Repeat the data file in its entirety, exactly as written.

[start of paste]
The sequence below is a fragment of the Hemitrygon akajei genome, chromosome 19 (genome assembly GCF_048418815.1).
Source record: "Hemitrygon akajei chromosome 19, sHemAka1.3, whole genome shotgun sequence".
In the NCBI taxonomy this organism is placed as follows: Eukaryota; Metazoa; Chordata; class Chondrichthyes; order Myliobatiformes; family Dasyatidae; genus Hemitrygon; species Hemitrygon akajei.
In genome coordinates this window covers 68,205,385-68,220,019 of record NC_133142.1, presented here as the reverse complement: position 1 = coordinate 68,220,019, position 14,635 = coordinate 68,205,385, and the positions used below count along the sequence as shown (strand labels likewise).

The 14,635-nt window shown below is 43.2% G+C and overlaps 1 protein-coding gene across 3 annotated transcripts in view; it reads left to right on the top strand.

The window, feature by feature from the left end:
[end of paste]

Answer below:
The sequence below is a fragment of the Hemitrygon akajei genome, chromosome 19 (genome assembly GCF_048418815.1).
Source record: "Hemitrygon akajei chromosome 19, sHemAka1.3, whole genome shotgun sequence".
In the NCBI taxonomy this organism is placed as follows: Eukaryota; Metazoa; Chordata; class Chondrichthyes; order Myliobatiformes; family Dasyatidae; genus Hemitrygon; species Hemitrygon akajei.
In genome coordinates this window covers 68,205,385-68,220,019 of record NC_133142.1, presented here as the reverse complement: position 1 = coordinate 68,220,019, position 14,635 = coordinate 68,205,385, and the positions used below count along the sequence as shown (strand labels likewise).

The 14,635-nt window shown below is 43.2% G+C and overlaps 1 protein-coding gene across 3 annotated transcripts in view; it reads left to right on the top strand.

The window, feature by feature from the left end: